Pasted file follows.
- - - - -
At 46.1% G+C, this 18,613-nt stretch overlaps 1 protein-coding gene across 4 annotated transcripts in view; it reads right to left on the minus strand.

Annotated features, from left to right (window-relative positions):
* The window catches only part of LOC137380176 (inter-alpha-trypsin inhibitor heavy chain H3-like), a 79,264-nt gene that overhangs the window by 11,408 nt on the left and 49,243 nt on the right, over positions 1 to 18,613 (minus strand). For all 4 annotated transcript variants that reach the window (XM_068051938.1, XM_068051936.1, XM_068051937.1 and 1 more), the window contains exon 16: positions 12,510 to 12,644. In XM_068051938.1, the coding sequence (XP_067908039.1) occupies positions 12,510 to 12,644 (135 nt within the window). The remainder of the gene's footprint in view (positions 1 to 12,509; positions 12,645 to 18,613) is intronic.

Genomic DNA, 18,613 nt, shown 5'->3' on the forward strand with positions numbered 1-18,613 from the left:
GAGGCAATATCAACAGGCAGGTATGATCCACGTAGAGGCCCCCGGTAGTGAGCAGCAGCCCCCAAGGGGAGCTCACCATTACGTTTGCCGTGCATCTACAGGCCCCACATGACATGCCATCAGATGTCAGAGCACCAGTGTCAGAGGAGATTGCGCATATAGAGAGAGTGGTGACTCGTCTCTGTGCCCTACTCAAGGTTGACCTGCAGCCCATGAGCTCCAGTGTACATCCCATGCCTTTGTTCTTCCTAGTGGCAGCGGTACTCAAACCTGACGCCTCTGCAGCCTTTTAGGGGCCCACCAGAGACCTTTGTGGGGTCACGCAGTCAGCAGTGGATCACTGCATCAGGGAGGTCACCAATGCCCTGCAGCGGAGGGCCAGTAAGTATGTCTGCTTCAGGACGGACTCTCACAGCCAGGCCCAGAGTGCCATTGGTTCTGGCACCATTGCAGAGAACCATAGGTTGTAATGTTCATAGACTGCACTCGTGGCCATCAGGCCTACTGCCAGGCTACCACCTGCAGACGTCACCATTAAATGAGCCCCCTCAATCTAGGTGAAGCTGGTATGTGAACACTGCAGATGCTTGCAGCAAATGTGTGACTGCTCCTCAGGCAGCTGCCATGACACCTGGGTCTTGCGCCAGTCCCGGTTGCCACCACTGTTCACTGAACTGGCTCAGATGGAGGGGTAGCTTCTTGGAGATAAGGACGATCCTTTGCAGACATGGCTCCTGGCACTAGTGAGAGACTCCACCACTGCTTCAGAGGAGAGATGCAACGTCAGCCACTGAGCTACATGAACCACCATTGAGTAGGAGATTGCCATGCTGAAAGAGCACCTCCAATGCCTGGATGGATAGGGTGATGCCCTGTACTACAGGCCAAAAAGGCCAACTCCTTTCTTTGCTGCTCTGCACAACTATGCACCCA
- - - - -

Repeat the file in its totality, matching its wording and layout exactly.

At 46.1% G+C, this 18,613-nt stretch overlaps 1 protein-coding gene across 4 annotated transcripts in view; it reads right to left on the minus strand.

Annotated features, from left to right (window-relative positions):
* The window catches only part of LOC137380176 (inter-alpha-trypsin inhibitor heavy chain H3-like), a 79,264-nt gene that overhangs the window by 11,408 nt on the left and 49,243 nt on the right, over positions 1 to 18,613 (minus strand). For all 4 annotated transcript variants that reach the window (XM_068051938.1, XM_068051936.1, XM_068051937.1 and 1 more), the window contains exon 16: positions 12,510 to 12,644. In XM_068051938.1, the coding sequence (XP_067908039.1) occupies positions 12,510 to 12,644 (135 nt within the window). The remainder of the gene's footprint in view (positions 1 to 12,509; positions 12,645 to 18,613) is intronic.

Genomic DNA, 18,613 nt, shown 5'->3' on the forward strand with positions numbered 1-18,613 from the left:
GAGGCAATATCAACAGGCAGGTATGATCCACGTAGAGGCCCCCGGTAGTGAGCAGCAGCCCCCAAGGGGAGCTCACCATTACGTTTGCCGTGCATCTACAGGCCCCACATGACATGCCATCAGATGTCAGAGCACCAGTGTCAGAGGAGATTGCGCATATAGAGAGAGTGGTGACTCGTCTCTGTGCCCTACTCAAGGTTGACCTGCAGCCCATGAGCTCCAGTGTACATCCCATGCCTTTGTTCTTCCTAGTGGCAGCGGTACTCAAACCTGACGCCTCTGCAGCCTTTTAGGGGCCCACCAGAGACCTTTGTGGGGTCACGCAGTCAGCAGTGGATCACTGCATCAGGGAGGTCACCAATGCCCTGCAGCGGAGGGCCAGTAAGTATGTCTGCTTCAGGACGGACTCTCACAGCCAGGCCCAGAGTGCCATTGGTTCTGGCACCATTGCAGAGAACCATAGGTTGTAATGTTCATAGACTGCACTCGTGGCCATCAGGCCTACTGCCAGGCTACCACCTGCAGACGTCACCATTAAATGAGCCCCCTCAATCTAGGTGAAGCTGGTATGTGAACACTGCAGATGCTTGCAGCAAATGTGTGACTGCTCCTCAGGCAGCTGCCATGACACCTGGGTCTTGCGCCAGTCCCGGTTGCCACCACTGTTCACTGAACTGGCTCAGATGGAGGGGTAGCTTCTTGGAGATAAGGACGATCCTTTGCAGACATGGCTCCTGGCACTAGTGAGAGACTCCACCACTGCTTCAGAGGAGAGATGCAACGTCAGCCACTGAGCTACATGAACCACCATTGAGTAGGAGATTGCCATGCTGAAAGAGCACCTCCAATGCCTGGATGGATAGGGTGATGCCCTGTACTACAGGCCAAAAAGGCCAACTCCTTTCTTTGCTGCTCTGCACAACTATGCACCCA